■ The Exchange, the newly-branded annual Vision Source member meeting, drew more than 3,100 attendees to Las Vegas, Nev., in April. Along with sessions covering managed care, the ECP alliance introduced a national television advertising campaign with Transitions Optical, a new marketing tool kit for members and a doctor and staff educational series.
Vision Source launched its branded “Eco” frames through a new vendor, MODO, and a campaign where MODO will donate one pair of MODO frames to Optometry Giving Sight for every MODO frame sold by a Vision Source practice. The ECP alliance also announced an initiative in which both Optos and Vision Source are investing to drive the best patient care and experience possible through the use of the Optos Daytona retinal imaging technology in Vision Source practices.
FATHER OF O.D. PRACTICE MANAGEMENT RECOGNIZED
PRIMA Eye Awards Dr. Bennett
■ Irving Bennett, O.D., F.A.A.O., often referred to as the “Father of Optometric Practice Management,” received Prima Eye Group’s Professional Achievement Award at the group’s conference held recently in Orlando, Fla.
Drs. Irving Bennett (center), Jerry Hayes (left) and Neil Gailmard at the Prima Eye Group meeting in Orlando, Fla.
Prima Group co-founders Neil Gailmard, O.D., M.B.A., F.A.A.O., and Jerry Hayes, O.D., presented Dr. Bennett with a commemorative plaque in front of more than 200 optometrists and Dr. Bennett’s wife, Trude, his daughter and granddaughter, both of whom are also O.D.s, their husbands and his great granddaughter.
Dr. Bennett’s accomplishments include AOA’s The Optometrist of the Year Award, induction into The National Optometry Hall of Fame, the Irving Bennett Practice and Business Center at the Pennsylvania College of Optometry at Salus University, authoring two practice management books, and publisher and editor of Optometric Management magazine in the 1970s.
“To be acknowledged after so many years affirms that maybe my colleagues in the profession did not forget those bygone days when the reference of ‘business’ in the same breath with the profession of optometry bordered on heresy,” says Dr. Bennett.
RESEARCH ON RISK, DIAGNOSIS, TREATMENT AND PREVENTION
New Sports-Related Concussion Guidelines Published
■ When a concussion is suspected, athletes should be removed from play immediately, say new guidelines for evaluating sports-related concussions in March 18’s Neurology, the journal of the American Academy of Neurology (AAN). The guidelines also report:
► The greatest risk for another concussion occurs in the first 10 days post-initial concussion diagnosis.
► Athletes diagnosed with one or more concussions are at greater risk for being diagnosed with another concussion.
► Ongoing clinical symptoms (e.g. headache or visual impairment), concussion history and young age are risk factors for post-concussion impairments and a long recovery.
► Among the sports evaluated, the greatest concussion risk was found in football and rugby, followed by soccer and hockey. For females, soccer and basketball posed the greatest concussion risk.
► Evidence is lacking to support absolute rest following a concussion.
The AAN has published a “Sports Concussion Toolkit” online (www.aan.com/go/practice/concussion). For optometry’s role in managing concussion patients, see “The How and Why of MTBI” in our June 2012 issue, or visit www.optometricmanagement.com/articleviewer.aspx?articleID=107458.
• Researchers have discovered seven new loci linked with AMD: COL8A1-FILIP1L, IER3-DDR1, SLC16A8, TGFBR1, RAD51B, ADAMTS9 and B3GALTL, says March 3’s Nature Genetics. A genetic risk score, which bound all SNP genotypes from all loci, revealed a similar ability to differentiate cases and controls in all examined samples.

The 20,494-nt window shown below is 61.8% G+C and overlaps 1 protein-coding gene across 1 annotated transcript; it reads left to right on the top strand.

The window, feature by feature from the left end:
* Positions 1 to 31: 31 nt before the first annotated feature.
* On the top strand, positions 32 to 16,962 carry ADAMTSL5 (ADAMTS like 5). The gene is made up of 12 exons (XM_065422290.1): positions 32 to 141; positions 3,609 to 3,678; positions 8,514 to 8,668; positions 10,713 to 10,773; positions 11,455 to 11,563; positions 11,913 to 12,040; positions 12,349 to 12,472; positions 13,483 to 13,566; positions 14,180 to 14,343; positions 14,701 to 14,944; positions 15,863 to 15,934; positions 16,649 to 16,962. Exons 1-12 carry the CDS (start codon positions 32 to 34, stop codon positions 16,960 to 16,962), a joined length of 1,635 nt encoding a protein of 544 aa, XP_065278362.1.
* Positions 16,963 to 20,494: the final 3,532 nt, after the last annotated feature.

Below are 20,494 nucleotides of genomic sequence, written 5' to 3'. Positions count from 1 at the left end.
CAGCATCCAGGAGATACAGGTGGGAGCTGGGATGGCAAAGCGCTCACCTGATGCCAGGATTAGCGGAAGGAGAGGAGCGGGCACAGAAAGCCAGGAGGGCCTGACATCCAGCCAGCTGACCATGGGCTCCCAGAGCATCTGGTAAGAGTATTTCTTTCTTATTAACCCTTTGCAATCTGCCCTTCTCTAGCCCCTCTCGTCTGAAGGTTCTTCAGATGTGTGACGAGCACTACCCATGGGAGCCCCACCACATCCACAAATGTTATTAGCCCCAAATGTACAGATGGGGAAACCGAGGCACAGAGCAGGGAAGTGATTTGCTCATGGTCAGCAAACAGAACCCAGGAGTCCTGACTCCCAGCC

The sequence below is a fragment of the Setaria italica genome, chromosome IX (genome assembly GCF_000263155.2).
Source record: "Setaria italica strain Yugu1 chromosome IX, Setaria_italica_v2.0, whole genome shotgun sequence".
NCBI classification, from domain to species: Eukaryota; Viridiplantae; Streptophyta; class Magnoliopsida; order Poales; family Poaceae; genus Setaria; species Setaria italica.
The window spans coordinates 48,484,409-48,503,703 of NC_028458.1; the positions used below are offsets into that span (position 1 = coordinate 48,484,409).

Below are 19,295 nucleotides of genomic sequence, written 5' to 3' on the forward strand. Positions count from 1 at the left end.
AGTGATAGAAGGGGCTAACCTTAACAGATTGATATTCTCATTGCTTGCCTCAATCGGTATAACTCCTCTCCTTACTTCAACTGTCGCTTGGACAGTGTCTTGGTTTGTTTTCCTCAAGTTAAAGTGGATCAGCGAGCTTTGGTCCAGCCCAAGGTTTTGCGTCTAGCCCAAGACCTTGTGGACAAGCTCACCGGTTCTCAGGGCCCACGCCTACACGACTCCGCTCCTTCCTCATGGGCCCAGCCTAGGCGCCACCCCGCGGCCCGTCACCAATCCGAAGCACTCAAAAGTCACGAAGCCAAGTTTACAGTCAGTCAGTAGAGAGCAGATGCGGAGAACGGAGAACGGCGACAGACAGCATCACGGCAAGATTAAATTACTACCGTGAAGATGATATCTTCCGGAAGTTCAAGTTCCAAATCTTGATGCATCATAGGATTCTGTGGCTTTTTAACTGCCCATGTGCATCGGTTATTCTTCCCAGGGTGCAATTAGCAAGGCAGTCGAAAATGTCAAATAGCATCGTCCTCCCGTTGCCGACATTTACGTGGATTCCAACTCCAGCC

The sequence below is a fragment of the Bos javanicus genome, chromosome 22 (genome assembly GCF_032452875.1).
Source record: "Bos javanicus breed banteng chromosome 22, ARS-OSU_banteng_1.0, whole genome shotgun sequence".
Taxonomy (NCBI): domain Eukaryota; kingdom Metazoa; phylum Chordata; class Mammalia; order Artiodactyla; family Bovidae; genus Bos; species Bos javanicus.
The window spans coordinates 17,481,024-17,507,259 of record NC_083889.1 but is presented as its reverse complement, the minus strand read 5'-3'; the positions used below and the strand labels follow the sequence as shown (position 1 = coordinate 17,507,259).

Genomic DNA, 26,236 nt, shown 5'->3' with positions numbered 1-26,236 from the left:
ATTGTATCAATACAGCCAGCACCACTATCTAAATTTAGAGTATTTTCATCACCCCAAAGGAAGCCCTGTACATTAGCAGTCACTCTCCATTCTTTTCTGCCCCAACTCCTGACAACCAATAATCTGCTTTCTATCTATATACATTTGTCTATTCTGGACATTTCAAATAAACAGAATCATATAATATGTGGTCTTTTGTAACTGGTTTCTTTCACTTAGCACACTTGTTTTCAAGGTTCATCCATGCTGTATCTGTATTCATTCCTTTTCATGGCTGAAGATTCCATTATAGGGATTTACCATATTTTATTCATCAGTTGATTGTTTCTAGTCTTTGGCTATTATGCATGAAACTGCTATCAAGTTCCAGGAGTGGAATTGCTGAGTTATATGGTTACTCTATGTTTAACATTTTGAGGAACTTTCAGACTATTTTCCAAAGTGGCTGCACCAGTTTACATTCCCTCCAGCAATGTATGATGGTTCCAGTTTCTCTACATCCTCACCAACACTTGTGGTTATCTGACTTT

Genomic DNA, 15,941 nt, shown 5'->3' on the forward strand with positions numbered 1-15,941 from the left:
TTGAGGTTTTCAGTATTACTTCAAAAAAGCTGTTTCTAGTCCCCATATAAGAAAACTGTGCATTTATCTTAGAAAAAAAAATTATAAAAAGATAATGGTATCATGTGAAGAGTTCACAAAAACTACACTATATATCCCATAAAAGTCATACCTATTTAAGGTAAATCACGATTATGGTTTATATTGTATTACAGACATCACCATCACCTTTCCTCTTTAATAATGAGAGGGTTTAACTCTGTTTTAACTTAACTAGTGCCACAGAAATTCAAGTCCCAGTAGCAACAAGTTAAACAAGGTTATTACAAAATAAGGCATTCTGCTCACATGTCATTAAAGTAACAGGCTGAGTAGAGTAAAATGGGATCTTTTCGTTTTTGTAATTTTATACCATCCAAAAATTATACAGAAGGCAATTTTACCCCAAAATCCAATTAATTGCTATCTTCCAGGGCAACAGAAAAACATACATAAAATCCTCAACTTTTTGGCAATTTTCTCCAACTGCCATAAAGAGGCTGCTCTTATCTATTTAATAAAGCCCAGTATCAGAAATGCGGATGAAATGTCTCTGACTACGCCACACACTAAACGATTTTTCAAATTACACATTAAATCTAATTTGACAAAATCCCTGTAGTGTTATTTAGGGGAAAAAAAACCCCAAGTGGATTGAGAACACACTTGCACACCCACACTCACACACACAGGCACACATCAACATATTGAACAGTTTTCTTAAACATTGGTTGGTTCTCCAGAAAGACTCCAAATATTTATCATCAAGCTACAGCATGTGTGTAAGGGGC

• Cholesterol-decreasing medications provided via eye drops may reduce the growth of ocular blood vessels, thereby helping to prevent AMD-caused blindness, says a study in April 2’s Cell Metabolism.
• Traditional ophthalmoscopy, in addition to the optomap (Optos), detected 30% more lesions when compared with traditional ophthalmoscopy alone, says February’s Eye and Brain.
■ A new consumer report by the Vision Council finds that 40% of U.S. adults do not wear sunglasses outdoors, and nearly half the drivers do not protect their eyes while on the road. To learn more and download a copy of the report, visit www.thevisioncouncil.org.
■ To help consumers better understand how to manage ocular allergies, CooperVision has launched an Allergy Survival Guide, which can be accessed through the company’s Facebook page, www.facebook.com/CooperVision/app_208195102528120.
■ Valerie Conrad, O.D., Illinois College of Optometry’s VP of compliance and community-based services, has been appointed to the Illinois State Board of Health. Dr. Conrad is the first O.D. to be named to the board.
■ Bausch + Lomb and Unilens Vision announced the companies have extended a licensing agreement that grants B+L an exclusive worldwide license to use Unilens’ multifocal technologies. Unilens will continue to develop, manufacture license, and market contact lenses.
■ QSpex Technologies has named Michael O’Connor vice president, manufacturing.
■ Topcon Medical Systems announced it has formed the Topcon Software Solutions division, which will focus solely on the company’s software product line.
■ The Asthma and Allergy Foundation of America brochure, Eye Health and Allergies, is available with a free trial-pair certificate for 1-Day Acuvue Moist contact lenses at www.acuvue.com/seasons.
■ The Orion Vision Group and Alden Optical announced a partnership supporting Orion Vision’s entry into the soft opaque tint segment with the launch of BioColors custom opaque tinted contact lenses.
■ GP contact lens vendor Boston announced a series of educational guides for the specialty lens fitter now available at www.fit-boston.com.
Optometric Management, Volume: 48 , Issue: May 2013, page(s): 12 - 15 82